Rates of forced intercourse among U.S. women remained high during the pandemic

The rate of forced intercourse in early adulthood rose during the COVID-19 pandemic, leading to a potential increase in unintended pregnancies and many other sexual, reproductive and mental health problems, according to a University of Michigan study.

The prevalence of forced sexual intercourse among women in the United States was already high, with more than 25% of women reporting forced intercourse in their lifetimes.

The study, published in BMC Public Health, uses measures from the National Survey of Family Growth, the Panel Study of Income Dynamics Transition into Adulthood Supplement, and the American Family Health Study to establish time trends in the rates of forced sexual intercourse among the American population.

It addresses shortcomings in data from the U.S. National Center for Health Statistics, which did not measure forced intercourse during the pandemic, according to lead author William Axinn, a research professor at the Survey Research Center and Population Studies Center at the Institute for Social Research.

Forced intercourse represents about half of all sexual assaults, but it’s a very severe form of sexual assault. The government of the United States monitors the rates of both women and men reporting forced intercourse, because it has a lot of other health consequences. One reason we wanted to update those data is because the COVID-19 pandemic changed the potential risk of the experience of forced intercourse.”

William Axinn, Research Professor, Survey Research Center and Population Studies Center, Institute for Social Research

The study found that reports of forced intercourse remained high during the pandemic, but rose among females aged 24-28. The reported rates of forced intercourse were higher among women who did not complete college.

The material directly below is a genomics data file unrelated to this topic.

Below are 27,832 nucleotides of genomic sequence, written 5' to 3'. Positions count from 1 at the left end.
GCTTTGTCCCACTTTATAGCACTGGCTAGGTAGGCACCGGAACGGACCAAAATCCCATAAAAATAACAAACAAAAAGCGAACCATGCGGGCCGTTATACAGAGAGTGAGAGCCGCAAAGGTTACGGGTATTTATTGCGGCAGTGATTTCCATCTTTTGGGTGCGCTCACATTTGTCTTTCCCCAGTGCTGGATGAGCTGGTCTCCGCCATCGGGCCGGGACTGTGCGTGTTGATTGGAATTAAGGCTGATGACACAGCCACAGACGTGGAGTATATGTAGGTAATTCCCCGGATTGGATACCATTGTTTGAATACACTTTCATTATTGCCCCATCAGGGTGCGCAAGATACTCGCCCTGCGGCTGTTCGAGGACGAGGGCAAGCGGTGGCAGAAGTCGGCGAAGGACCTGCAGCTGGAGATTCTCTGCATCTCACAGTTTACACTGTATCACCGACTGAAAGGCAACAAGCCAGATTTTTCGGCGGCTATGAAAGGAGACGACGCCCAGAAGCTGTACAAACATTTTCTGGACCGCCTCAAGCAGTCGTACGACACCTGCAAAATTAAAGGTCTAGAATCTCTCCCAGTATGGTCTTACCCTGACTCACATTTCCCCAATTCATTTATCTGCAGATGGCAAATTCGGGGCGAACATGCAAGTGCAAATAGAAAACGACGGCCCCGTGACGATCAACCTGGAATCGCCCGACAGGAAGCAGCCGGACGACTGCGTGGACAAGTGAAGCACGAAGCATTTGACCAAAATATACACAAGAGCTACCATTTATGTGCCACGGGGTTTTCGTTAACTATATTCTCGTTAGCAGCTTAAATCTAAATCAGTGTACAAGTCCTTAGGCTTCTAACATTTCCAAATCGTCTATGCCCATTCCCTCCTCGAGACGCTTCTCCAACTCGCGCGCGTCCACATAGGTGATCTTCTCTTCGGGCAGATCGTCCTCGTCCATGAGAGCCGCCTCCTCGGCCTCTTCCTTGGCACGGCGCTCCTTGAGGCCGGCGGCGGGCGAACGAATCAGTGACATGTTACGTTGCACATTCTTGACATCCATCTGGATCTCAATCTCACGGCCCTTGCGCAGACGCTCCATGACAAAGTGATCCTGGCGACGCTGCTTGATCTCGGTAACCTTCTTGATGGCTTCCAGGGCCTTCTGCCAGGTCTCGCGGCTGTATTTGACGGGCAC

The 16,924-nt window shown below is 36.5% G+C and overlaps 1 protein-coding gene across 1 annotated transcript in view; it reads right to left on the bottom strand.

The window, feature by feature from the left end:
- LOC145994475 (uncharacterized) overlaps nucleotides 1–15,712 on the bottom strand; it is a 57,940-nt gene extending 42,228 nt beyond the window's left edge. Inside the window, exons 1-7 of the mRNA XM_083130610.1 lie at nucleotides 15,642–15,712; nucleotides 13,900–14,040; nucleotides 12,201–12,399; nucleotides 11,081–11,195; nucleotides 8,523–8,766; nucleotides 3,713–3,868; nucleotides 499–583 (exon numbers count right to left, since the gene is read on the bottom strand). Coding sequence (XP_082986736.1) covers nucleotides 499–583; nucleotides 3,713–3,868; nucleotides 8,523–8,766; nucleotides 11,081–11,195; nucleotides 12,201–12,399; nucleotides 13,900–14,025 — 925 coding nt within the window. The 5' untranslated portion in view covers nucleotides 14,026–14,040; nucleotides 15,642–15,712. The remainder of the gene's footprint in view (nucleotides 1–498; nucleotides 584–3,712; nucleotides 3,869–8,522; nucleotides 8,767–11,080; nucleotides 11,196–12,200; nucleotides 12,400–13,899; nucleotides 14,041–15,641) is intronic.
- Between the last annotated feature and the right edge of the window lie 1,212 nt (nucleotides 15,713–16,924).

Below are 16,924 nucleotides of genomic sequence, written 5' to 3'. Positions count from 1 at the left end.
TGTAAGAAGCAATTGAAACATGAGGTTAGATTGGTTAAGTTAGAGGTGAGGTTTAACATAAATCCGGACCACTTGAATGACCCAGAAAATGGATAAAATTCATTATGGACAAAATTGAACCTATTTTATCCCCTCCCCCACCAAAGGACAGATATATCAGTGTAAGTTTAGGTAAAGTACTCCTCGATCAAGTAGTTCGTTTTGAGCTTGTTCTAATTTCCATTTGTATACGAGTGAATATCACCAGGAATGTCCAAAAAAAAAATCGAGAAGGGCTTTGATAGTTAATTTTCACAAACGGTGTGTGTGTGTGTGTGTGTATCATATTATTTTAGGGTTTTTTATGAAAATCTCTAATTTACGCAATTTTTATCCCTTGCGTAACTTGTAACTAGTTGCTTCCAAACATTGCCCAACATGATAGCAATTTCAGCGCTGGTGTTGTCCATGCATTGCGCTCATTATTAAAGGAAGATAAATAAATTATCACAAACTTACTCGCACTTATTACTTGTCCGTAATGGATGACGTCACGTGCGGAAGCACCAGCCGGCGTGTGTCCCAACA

“National data was beginning to show a decline in forced intercourse before the pandemic—not a big decline, but a decline,” Axinn said. “And then during the pandemic, rates rose, and in some specific age groups of women, the rise was a statistically significant increase.”

While it doesn’t directly address the underlying causes for the increase among certain populations, Axinn hypothesized that women who were in abusive relationships may have had additional difficulties leaving them during the pandemic, which may have contributed to the increase.

Whatever the cause, he said policymakers should take note of the increase due to the far-reaching impact of forced sexual intercourse on many different public health fronts.

“Rates of forced intercourse in the general U.S. population are exceptionally relevant to government policies about abortion and related reproductive health matters, especially because a common consequence of forced intercourse is unintended pregnancy,” Axinn said.

Journal reference:

Axinn, W. G., et al. (2023). Forced intercourse in America: a pandemic update. BMC Public Health. doi.org/10.1186/s12889-023-16102-y.


The opinions expressed here are the views of the writer and do not necessarily reflect the views and opinions of News Medical.
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